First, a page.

In this study, we explore the hypothesis that enhanced production of lactate by tumor cells, because of high glycolytic activity, results in inhibition of host immune response to tumor cells. Lactate dehydrogenase-A (LDH-A), responsible for conversion of pyruvate to lactate, is highly expressed in tumor cells. Lentiviral vector–mediated LDH-A short hairpin RNA knockdown Pan02 pancreatic cancer cells injected in C57BL/6 mice developed smaller tumors than mice injected with Pan02 cells. A decrease occurred in the frequency of myeloid-derived suppressor cells (MDSCs) in the spleens of mice carrying LDH-A–depleted tumors. NK cells from LDH-A–depleted tumors had improved cytolytic function. Exogenous lactate increased the frequency of MDSCs generated from mouse bone marrow cells with GM-CSF and IL-6 in vitro. Lactate pretreatment of NK cells in vitro inhibited cytolytic function of both human and mouse NK cells. This reduction of NK cytotoxic activity was accompanied by lower expression of perforin and granzyme in NK cells. The expression of NKp46 was decreased in lactate-treated NK cells. These studies strongly suggest that tumor-derived lactate inhibits NK cell function via direct inhibition of cytolytic function as well as indirectly by increasing the numbers of MDSCs that inhibit NK cytotoxicity. Depletion of glucose levels using a ketogenic diet to lower lactate production by glycolytic tumors resulted in smaller tumors, decreased MDSC frequency, and improved antitumor immune response. These studies provide evidence for an immunosuppressive role of tumor-derived lactate in inhibiting innate immune response against developing tumors via regulation of MDSC and NK cell activity.
There is increasing evidence that a defect in immune surveillance results in tumor growth (1, 2). Growing tumor cells develop strategies to overcome host immune surveillance. One of the strategies used by tumor cells is to change their microenvironment by the release of lactate, an important side product of tumor metabolism (3–5). Well-characterized immunosuppressive mechanisms include suppressor cells (regulatory T cells [Tregs], myeloid-derived suppressor cells [MDSCs], and M2-polarized macrophages) that infiltrate the tumor environment as well as numerous cytokines such as TGF-β, and IL-10 among others (6).
Bone marrow–derived suppressor cells were described in cancer > 25 y ago (7). MDSCs are a heterogeneous population of myeloid cells made up of monocytes/macrophages, granulocytes, and dendritic cells that are dramatically increased in the blood of cancer patients and in tumor-bearing mice (8–10). In mice, MDSCs are commonly characterized as CD11b+Gr-1+. Human MDSCs have an immature phenotype and are CD11b+, CD33+, and HLA-DR− (11). Importantly, MDSCs are present at the tumor site (or in preneoplastic lesions) and in spleens before appearance of full-blown cancer in genetic models and in transplanted syngeneic mouse tumors and well before the appearance of Tregs (12).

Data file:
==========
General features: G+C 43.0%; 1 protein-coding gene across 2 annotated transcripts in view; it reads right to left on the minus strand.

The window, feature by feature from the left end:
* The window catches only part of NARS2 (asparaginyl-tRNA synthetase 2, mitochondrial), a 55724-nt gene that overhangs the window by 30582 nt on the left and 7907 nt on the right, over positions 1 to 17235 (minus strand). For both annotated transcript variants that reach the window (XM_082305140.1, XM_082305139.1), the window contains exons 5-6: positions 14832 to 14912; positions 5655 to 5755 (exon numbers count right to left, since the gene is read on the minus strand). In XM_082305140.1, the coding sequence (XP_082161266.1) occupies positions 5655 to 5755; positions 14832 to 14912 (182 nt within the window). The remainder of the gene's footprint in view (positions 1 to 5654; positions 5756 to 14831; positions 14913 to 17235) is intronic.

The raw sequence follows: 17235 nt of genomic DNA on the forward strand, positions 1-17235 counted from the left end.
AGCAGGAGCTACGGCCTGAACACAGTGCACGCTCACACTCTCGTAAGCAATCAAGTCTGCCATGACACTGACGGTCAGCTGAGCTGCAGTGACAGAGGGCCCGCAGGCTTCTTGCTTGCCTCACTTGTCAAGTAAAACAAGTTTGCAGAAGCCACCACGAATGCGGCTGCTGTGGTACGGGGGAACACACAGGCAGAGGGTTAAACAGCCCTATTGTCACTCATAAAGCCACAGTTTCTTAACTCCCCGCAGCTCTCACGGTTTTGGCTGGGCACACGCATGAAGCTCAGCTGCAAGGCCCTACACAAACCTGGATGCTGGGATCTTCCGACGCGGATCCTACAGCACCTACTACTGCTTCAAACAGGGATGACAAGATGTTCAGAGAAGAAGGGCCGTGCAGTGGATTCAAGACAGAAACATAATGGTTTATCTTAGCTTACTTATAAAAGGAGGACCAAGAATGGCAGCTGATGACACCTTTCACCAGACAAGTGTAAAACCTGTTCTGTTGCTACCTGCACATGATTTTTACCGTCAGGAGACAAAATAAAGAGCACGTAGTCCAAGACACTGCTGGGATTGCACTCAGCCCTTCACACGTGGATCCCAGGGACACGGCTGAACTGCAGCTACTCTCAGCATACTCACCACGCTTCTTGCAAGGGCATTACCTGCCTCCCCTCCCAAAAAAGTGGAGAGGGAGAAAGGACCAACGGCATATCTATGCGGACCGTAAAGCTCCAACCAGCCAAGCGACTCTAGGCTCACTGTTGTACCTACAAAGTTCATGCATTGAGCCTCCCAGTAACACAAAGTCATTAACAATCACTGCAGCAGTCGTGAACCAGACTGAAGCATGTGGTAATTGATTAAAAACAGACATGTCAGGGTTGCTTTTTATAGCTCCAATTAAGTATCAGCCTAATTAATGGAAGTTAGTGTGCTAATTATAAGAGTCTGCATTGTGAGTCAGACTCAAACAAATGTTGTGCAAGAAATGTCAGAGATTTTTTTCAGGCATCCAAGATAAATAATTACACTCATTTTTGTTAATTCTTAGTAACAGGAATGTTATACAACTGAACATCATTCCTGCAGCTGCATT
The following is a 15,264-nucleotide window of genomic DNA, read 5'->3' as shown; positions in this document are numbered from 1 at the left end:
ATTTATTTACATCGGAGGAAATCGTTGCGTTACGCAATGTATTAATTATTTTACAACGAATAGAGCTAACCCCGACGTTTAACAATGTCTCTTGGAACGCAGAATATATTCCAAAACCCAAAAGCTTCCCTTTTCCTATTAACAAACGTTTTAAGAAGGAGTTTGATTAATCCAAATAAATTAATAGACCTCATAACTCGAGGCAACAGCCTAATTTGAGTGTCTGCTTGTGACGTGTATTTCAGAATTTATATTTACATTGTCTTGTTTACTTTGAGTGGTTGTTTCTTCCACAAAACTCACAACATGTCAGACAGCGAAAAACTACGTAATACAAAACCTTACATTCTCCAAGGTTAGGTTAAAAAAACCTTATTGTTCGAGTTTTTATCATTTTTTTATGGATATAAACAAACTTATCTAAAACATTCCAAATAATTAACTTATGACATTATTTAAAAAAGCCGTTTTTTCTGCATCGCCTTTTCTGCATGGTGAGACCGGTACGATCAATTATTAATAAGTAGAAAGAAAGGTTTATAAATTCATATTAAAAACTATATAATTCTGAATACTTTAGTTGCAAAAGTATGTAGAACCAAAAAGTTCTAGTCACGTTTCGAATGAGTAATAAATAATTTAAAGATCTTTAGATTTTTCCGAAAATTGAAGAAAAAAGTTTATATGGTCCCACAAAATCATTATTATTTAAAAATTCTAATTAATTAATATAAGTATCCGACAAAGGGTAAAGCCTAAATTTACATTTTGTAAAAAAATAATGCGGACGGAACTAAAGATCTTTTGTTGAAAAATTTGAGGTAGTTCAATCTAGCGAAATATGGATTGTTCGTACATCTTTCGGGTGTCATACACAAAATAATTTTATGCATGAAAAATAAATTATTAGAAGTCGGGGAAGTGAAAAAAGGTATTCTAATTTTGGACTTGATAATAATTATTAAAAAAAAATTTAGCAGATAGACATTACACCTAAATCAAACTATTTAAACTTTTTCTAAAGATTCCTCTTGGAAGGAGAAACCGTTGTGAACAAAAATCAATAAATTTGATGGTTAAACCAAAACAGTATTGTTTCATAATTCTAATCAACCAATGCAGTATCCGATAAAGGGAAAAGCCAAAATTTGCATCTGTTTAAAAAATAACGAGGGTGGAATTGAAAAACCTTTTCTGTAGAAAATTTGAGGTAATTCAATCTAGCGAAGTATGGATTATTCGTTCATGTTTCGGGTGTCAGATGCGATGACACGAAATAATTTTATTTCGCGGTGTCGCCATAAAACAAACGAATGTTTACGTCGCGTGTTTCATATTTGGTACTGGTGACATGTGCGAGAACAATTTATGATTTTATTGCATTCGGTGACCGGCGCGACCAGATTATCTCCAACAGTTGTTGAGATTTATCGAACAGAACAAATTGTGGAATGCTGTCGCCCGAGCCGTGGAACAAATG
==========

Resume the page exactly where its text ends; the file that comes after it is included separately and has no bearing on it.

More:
Developing tumors secrete a wide variety of factors including vascular endothelial growth factor, TGF-β, GM-CSF, IL-10, and PGE2 that promote accumulation of MDSCs (13, 14). MDSCs mediate immunosuppression by using two enzymes involved in arginine metabolism (ARG and NOS) and also through the enzyme IDO that is involved in tryptophan metabolism. MDSCs also suppress immune effector function by generation of Tregs (11). Modification of the behavior of immune cells such as T cells, NK cells, and myeloid cells in the tumor microenvironment may play a key role in tumor development (8–11, 15).
Interactions between cancer metabolism and immunity have begun to be investigated recently. The role of metabolism in cancer has received attention ever since the initial observations of Otto Warburg on increased glucose utilization by cancer cells (16–18). In contrast, there is only limited information on immunometabolic interactions other than in the context of nutritional metabolism and immunity (19–21). Recent studies (15) support the fact that tumor-derived lactate or low extracellular pH (as a consequence of the “Warburg effect”) affects dendritic cell maturation and results in arrested differentiation of APCs from myeloid progenitors. Other studies suggest that investigations of the effect of tumor metabolism on the adaptive immune response may generate potential therapeutic targeting strategies (22). In this study, we further define the impact of lactate on host immune responses to tumor cells in a syngeneic Pan02 murine pancreatic cancer model.
Materials and Methods
Media and reagents
Cells were cultured in RPMI 1640 medium supplemented with 100 μg/ml penicillin and streptomycin, 1% sodium pyruvate, 1% sodium glutamate, 50 μM 2-ME, 50 uM HEPES, and 10% heat-inactivated FBS, all purchased from Life Technologies (Carlsbad, CA). Collagenase (C5138), DNase (D5025), hyaluronidase (H3884), and lactate were purchased from Sigma-Aldrich. The tumor cell line YAC-1 was purchased from the American Type Culture Collection (Manassas, VA). To study the effect of lactic acid on NK activity, we used human NKL cell line provided by Dr. J. Ritz (Dana Farber Cancer Institute, Boston, MA). Fluorochrome-labeled mAbs anti-NKp30, anti-NKp44, anti-NKp46, anti-NKG2D, anti-perforin, or anti-granzyme were purchased from eBioscience (San Diego, CA). Sheep anti–LDH-A polyclonal Ab and anti–LDH-B mouse monoclonal were obtained from Abcam (Cambridge, MA). Appropriately labeled isotype-specific Abs were used as control. PBS containing 1% FBS (FACS staining medium) was used in staining of cells with mAbs.